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Djibouti: Maintaining a financial gold standard

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Djibouti: Maintaining a financial gold standard

Djibouti’s strong financial institutions and stable monetary system have earned it a solid reputation and the country has ambitions to become a regional or even continental finance hub, as Ahmed Osman, Governor of the Central Bank of Djibouti tells Dounia Ben Mohamed.

The Central Bank of Djibouti is the country’s monetary authority responsible for managing the country’s currency, the Djiboutian franc, as well as the financial landscape. Ahmed Osman was appointed to his position in 2013 and oversees one of the most solid financial regimes in Africa. 

What shape is the financial sector in?

The financial sector in Djibouti is undergoing an unprecedented expansion following the major reforms we initiated in the early 2000s to transform and modernise our financial markets.

Starting with only two conventional banks and five financial auxiliaries in 2006, the sector currently has 37 financial institutions, including all legal forms and types of activity, for a population of less than one million people.

The result is that access to banking services, around 5% in early 2000 and 7% in 2006, is now in excess of 25%. And interest rates continue to fall thanks to the competition. 

Today, there is a comprehensive range of financial products and services available and we like to think they can satisfy almost any form of demand in the local market and the sub-region beyond.

The ambition we cherish by implementing these reforms is to make our city into a regional financial hub; and why not continental or even international in the longer term? In terms of this objective, our country has a certain number of competitive advantages to help it get there.

Among others, we have: political stability, our geostrategic position, a high performance macroeconomic environment, a particularly friendly overall business climate, the most efficient communications infrastructure in Africa, a liberal economic system that guarantees the total freedom of movement of capital with no exchange controls, a supportive tax regime with exclusions for financial products, productive investments, etc.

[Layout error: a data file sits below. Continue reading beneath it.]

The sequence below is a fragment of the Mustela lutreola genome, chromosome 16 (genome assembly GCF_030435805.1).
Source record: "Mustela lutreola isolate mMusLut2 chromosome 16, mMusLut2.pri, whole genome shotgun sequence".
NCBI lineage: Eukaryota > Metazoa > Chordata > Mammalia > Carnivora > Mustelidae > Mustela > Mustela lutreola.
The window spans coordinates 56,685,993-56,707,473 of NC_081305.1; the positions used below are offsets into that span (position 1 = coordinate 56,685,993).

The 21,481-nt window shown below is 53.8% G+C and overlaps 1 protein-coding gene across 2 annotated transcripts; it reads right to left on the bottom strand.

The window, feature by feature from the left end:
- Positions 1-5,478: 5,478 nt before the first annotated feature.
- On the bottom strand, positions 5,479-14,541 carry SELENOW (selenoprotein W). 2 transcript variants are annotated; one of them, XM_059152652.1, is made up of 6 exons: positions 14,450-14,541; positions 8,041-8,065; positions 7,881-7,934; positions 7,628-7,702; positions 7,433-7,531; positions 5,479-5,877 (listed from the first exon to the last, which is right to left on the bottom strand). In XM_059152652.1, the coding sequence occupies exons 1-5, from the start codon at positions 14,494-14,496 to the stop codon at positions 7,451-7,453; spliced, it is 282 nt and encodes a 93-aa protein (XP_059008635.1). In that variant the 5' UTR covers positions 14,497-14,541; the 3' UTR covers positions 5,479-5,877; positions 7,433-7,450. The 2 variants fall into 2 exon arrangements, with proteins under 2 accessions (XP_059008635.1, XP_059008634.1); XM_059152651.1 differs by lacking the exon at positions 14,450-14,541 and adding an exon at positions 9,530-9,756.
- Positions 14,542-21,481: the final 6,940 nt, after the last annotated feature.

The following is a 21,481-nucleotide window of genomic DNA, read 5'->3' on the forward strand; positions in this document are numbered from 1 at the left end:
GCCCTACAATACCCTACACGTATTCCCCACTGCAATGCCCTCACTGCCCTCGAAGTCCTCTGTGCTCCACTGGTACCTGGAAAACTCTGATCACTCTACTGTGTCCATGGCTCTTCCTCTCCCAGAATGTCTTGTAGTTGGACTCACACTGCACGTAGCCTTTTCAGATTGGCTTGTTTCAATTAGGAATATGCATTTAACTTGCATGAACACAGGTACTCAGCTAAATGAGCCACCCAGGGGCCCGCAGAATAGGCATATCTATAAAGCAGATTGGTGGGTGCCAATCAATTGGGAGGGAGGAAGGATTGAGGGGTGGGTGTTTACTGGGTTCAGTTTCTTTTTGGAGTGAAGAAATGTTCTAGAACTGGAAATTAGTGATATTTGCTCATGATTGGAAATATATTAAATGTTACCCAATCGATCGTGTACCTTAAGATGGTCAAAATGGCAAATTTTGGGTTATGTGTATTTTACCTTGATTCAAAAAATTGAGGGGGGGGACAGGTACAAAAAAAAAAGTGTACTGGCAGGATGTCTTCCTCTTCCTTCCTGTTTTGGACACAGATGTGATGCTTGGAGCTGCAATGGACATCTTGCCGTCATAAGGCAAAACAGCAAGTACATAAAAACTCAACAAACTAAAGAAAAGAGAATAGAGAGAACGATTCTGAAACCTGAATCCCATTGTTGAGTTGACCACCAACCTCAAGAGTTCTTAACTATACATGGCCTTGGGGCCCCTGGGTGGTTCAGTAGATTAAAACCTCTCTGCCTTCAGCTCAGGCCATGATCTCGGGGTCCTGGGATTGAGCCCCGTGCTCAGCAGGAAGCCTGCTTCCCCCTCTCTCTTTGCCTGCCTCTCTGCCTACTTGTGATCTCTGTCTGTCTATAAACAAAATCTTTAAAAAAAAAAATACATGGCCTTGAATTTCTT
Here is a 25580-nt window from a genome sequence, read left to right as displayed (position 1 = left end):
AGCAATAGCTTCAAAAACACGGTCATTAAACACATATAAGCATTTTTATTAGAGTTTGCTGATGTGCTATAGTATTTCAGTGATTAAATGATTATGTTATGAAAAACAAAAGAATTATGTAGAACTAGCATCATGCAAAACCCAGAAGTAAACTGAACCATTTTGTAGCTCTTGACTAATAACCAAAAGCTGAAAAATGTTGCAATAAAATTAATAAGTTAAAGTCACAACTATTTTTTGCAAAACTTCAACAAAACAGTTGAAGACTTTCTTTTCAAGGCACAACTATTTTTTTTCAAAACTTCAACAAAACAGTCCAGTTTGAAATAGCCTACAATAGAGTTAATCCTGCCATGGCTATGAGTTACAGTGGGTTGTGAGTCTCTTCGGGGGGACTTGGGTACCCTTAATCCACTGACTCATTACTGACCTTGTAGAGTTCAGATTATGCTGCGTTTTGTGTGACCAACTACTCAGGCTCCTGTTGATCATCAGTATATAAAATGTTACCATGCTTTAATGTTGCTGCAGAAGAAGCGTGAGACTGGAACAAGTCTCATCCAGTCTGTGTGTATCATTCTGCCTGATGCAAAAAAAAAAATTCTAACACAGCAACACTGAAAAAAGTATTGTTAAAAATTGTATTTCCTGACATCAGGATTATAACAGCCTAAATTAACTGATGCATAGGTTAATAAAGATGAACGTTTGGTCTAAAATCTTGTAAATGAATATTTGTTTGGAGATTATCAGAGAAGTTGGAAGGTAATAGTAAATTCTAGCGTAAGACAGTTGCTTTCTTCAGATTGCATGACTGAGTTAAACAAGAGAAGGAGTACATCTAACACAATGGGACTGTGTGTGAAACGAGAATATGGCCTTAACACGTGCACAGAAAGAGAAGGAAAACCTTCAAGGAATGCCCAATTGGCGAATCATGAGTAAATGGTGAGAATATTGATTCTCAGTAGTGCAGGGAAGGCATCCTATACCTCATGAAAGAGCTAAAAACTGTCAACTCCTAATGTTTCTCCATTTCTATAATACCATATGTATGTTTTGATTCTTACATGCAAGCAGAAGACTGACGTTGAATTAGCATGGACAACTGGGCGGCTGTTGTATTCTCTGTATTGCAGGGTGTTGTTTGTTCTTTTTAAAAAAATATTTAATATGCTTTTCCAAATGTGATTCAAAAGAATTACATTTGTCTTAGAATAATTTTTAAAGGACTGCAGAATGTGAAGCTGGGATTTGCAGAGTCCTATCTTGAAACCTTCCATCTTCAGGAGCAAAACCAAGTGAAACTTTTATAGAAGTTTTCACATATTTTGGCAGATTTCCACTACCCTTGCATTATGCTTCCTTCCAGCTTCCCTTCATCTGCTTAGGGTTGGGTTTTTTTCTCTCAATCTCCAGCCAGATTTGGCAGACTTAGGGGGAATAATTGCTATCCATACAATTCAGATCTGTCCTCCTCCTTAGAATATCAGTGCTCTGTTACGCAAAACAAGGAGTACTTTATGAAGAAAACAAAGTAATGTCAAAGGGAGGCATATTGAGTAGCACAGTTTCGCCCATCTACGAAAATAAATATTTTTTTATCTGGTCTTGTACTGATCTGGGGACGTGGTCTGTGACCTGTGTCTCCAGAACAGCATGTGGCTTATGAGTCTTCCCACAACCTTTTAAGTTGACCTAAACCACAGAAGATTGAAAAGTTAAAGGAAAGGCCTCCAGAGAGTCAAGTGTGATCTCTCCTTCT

In addition, Djibouti has a unique monetary system that benefits from the exceptional stability and longevity that form the foundation of our financial system.

This monetary system, which was set up in 1949, works on the Currency Board principle, with a national currency, the Djibouti franc, pegged to the US dollar through a fixed exchange rate.

To maintain the rate, the totality of the paper money issued by the Central Bank has a proportionate coverage in foreign exchange. With foreign exchange cover well in excess of 100%, the free and full convertibility of Djibouti’s national currency is always guaranteed. 

The credibility and stability of this monetary system is also excellent for the domestic economy. It consolidates both external stability and controls domestic inflation, which remains structurally low (under 3% over a long period).

The prohibition on the monetary financing of any public deficit dictated by the system imposes a certain budgetary discipline on the government.

However, preserving the system over the long-term requires rigorous management of reserve assets and effective banking supervision.

So, the many advantages offered by Djibouti have long contributed to the solid reputation of its financial institutions, to whom the operators in the sub-region have entrusted their transactions, thus prefiguring the status of sub-regional financial platform, which we plan to expand on a more regional and continental scale.

What makes Djibouti increasingly attractive to investors?

This well-regulated environment attracts investors and in particular, the economic players within the sub-region who can depend on our port and financial infrastructure to conduct their business in the region.